Error message app:errorEnabled
Error icon app:errorIconDrawable
Helper text app:helperTextEnabled
Placeholder text app:placeholderText
Character counter app:counterEnabled
Prefix text app:prefixText
Suffix text app:suffixText
End icon mode (password redaction, text clearing and custom mode) app:endIconMode

Notes about setting the hint

The hint should be set on TextInputLayout, rather than the TextInputEditText or EditText. If a hint is specified on the child EditText in XML, the TextInputLayout might still work correctly; TextInputLayout will use the EditText’s hint as its floating label. However, future calls to modify the hint will not update TextInputLayout’s hint. To avoid unintended behavior, call setHint() and getHint() on TextInputLayout, instead of on EditText.

Notes about using TextInputLayout programmatically

If you construct the EditText child of a TextInputLayout programmatically, you should use TextInputLayout's context to create the view. This will allow TextInputLayout to pass along the appropriate styling to the TextInputEditText or EditText.

TextInputEditText editText = new TextInputEditText(textInputLayout.getContext());

End Icon Modes

The TextInputLayout provides certain pre-packaged EndIconModes that come with specific behaviors. However, their appearance and behaviors can be customized via the end icon API and its attributes. The TextInputLayout also provides support for a custom end icon, with custom appearance and behaviors.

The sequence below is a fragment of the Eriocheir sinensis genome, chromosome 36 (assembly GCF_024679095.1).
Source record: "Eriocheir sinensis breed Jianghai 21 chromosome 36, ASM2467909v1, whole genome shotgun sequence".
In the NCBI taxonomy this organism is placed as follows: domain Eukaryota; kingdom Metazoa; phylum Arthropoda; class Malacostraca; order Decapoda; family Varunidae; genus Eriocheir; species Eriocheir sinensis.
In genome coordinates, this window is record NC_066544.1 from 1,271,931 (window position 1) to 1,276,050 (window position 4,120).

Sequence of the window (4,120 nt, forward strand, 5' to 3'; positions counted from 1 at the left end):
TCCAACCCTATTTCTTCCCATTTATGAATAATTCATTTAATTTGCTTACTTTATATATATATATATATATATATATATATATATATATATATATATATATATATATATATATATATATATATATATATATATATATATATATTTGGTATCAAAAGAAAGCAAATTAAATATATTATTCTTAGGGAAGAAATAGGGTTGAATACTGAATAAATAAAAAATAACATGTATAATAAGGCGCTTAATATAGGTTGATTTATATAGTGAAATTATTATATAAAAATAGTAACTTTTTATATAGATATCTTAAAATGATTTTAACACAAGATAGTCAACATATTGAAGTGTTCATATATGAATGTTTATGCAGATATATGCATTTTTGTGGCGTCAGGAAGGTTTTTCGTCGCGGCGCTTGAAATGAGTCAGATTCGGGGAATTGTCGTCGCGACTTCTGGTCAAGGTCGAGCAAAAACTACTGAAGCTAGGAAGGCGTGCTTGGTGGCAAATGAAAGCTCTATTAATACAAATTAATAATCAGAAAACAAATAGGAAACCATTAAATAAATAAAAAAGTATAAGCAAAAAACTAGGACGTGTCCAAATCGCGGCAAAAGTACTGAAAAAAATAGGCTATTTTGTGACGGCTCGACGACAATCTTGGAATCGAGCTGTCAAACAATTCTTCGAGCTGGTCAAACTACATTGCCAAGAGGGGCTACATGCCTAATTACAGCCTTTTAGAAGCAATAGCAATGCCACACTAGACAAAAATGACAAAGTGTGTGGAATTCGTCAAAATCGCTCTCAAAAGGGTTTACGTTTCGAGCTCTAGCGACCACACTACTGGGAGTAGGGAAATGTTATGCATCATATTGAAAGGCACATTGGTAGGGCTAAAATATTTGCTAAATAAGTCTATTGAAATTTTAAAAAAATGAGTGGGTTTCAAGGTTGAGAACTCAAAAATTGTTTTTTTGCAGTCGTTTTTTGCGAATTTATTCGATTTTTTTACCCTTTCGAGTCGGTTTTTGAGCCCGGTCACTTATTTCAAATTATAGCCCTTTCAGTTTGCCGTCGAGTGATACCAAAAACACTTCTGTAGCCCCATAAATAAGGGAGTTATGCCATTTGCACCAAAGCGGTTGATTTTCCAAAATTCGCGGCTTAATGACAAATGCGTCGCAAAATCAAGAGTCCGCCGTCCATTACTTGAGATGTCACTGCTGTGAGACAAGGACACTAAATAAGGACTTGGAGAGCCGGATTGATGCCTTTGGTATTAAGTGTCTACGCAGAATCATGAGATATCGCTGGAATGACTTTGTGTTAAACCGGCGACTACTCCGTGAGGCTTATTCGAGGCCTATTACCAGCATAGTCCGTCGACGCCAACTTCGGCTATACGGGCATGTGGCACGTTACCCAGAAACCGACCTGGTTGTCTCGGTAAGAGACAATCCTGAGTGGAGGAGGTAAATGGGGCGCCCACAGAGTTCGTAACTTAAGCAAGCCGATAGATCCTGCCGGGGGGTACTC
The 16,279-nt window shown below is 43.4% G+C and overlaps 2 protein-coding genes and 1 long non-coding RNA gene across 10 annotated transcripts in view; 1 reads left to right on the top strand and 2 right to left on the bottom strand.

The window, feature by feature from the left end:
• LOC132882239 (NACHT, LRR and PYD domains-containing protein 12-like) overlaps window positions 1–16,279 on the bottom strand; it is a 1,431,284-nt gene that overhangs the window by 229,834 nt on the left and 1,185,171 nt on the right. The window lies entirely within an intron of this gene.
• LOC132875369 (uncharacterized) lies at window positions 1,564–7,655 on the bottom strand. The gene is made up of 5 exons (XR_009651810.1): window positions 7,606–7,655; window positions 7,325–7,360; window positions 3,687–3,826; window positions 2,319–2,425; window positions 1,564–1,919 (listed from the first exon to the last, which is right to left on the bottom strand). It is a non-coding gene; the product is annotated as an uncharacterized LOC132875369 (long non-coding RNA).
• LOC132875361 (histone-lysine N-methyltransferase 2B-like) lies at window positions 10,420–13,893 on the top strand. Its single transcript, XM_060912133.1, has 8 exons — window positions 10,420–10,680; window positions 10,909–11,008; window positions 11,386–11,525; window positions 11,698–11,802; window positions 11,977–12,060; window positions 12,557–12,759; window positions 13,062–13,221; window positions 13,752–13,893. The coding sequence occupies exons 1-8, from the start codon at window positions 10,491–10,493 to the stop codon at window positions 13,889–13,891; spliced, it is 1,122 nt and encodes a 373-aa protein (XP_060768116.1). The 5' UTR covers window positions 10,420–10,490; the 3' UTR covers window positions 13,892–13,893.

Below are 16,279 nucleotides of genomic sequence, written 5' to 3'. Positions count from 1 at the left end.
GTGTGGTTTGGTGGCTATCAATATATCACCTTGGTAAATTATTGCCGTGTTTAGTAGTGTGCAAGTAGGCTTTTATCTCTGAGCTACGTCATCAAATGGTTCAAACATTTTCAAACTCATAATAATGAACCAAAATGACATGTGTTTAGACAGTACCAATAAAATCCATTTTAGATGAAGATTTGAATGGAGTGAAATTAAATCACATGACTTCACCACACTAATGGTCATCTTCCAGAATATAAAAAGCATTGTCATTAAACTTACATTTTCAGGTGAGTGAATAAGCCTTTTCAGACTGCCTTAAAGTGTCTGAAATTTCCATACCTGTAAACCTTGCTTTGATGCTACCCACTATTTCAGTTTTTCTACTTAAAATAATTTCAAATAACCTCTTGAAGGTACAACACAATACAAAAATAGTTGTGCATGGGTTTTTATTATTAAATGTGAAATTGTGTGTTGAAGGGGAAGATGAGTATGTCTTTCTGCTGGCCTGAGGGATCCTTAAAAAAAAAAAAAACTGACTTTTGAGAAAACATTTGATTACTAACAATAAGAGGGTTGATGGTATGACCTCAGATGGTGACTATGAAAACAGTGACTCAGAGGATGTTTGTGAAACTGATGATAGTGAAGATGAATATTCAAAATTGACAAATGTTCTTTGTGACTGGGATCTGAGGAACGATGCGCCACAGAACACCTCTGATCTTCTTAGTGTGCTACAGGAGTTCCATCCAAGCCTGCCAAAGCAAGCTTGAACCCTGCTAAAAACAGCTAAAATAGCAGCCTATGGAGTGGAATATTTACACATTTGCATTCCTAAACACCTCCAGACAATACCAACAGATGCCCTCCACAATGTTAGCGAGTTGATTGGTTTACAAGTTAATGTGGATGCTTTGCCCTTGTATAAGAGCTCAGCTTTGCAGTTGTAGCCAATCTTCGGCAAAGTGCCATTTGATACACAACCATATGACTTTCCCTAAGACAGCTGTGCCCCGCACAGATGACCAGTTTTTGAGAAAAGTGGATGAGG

Note: You should opt to use the EndIconMode API instead of setting an end/right compound drawable on the EditText.

Pre-packaged EndIconModes

Password redaction

If set, a button is displayed to toggle between the password being displayed as plain-text or disguised when the EditText is set to display a password.




Text clearing

If set, a button is displayed when text is present and clicking it clears the EditText field.




Custom EndIconMode

It is possible to set a custom drawable or button as the EditText’s end icon via app:endIconMode="custom". You should specify a drawable and content description for the icon, and, optionally, specify custom behaviors.




Optionally, in code (more info on the section below):

TextInputLayout textInputCustomEndIcon = view.findViewById(;

// If the icon should work as button, set an OnClickListener to it
    .setEndIconOnClickListener(/* custom OnClickListener */);

// If any specific changes should be done when the EditText is attached (and
// thus when the end icon is added to it), set an OnEditTextAttachedListener
    .addOnEditTextAttachedListener(/* custom OnEditTextAttachedListener */);

// If any specific changes should be done if/when the endIconMode gets changed,
// set an OnEndIconChangedListener
    .addOnEndIconChangedListener(/* custom OnEndIconChangedListener */);

Customizing the end icon

The following elements can be customized.

End icon element Relevant attributes/methods
Drawable app:endIconDrawable
Content description app:endIconContentDescription
Tint app:endIconTint
Tint mode app:endIconTintMode
Functionality #setEndIconOnClickListener(OnClickListener)
Behavior that depends on the EditText* #addOnEditTextAttachedListener(OnEditTextAttachedListener)
Behavior if EndIconMode changes** #addOnEndIconChangedListener(OnEndIconChangedListener)

* Example: The clear text end icon’s visibility behavior depends on whether the EditText has input present. Therefore, an OnEditTextAttachedListener is set so things like editText.getText() can be called.

** Example: If the password toggle end icon is set and a different EndIconMode gets set, the TextInputLayout has to make sure that the EditText’s TransformationMethod is still PasswordTransformationMethod. Because of that, an OnEndIconChangedListener is used.